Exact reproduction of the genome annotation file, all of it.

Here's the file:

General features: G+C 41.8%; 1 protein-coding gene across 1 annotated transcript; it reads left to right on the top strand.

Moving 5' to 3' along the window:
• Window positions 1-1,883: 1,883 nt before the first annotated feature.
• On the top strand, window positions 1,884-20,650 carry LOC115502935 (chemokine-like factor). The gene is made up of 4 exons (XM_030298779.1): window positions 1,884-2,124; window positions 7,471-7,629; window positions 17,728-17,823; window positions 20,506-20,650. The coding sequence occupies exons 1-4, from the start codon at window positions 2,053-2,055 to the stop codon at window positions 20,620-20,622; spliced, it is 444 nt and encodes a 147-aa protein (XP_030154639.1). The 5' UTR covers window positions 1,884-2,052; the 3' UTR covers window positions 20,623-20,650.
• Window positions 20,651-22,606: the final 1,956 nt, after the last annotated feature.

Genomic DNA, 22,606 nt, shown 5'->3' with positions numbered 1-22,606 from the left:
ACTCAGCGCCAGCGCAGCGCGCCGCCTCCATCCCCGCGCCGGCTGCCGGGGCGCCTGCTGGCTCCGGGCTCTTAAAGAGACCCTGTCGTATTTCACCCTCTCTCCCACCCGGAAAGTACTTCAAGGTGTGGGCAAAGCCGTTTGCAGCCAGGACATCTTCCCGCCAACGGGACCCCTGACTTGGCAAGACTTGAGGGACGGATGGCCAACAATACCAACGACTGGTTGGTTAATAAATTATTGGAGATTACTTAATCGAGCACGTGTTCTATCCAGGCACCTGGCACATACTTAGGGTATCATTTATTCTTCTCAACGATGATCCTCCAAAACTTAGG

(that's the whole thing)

General features: G+C 41.8%; 1 protein-coding gene across 1 annotated transcript; it reads left to right on the top strand.

Moving 5' to 3' along the window:
• Window positions 1-1,883: 1,883 nt before the first annotated feature.
• On the top strand, window positions 1,884-20,650 carry LOC115502935 (chemokine-like factor). The gene is made up of 4 exons (XM_030298779.1): window positions 1,884-2,124; window positions 7,471-7,629; window positions 17,728-17,823; window positions 20,506-20,650. The coding sequence occupies exons 1-4, from the start codon at window positions 2,053-2,055 to the stop codon at window positions 20,620-20,622; spliced, it is 444 nt and encodes a 147-aa protein (XP_030154639.1). The 5' UTR covers window positions 1,884-2,052; the 3' UTR covers window positions 20,623-20,650.
• Window positions 20,651-22,606: the final 1,956 nt, after the last annotated feature.

Genomic DNA, 22,606 nt, shown 5'->3' with positions numbered 1-22,606 from the left:
ACTCAGCGCCAGCGCAGCGCGCCGCCTCCATCCCCGCGCCGGCTGCCGGGGCGCCTGCTGGCTCCGGGCTCTTAAAGAGACCCTGTCGTATTTCACCCTCTCTCCCACCCGGAAAGTACTTCAAGGTGTGGGCAAAGCCGTTTGCAGCCAGGACATCTTCCCGCCAACGGGACCCCTGACTTGGCAAGACTTGAGGGACGGATGGCCAACAATACCAACGACTGGTTGGTTAATAAATTATTGGAGATTACTTAATCGAGCACGTGTTCTATCCAGGCACCTGGCACATACTTAGGGTATCATTTATTCTTCTCAACGATGATCCTCCAAAACTTAGG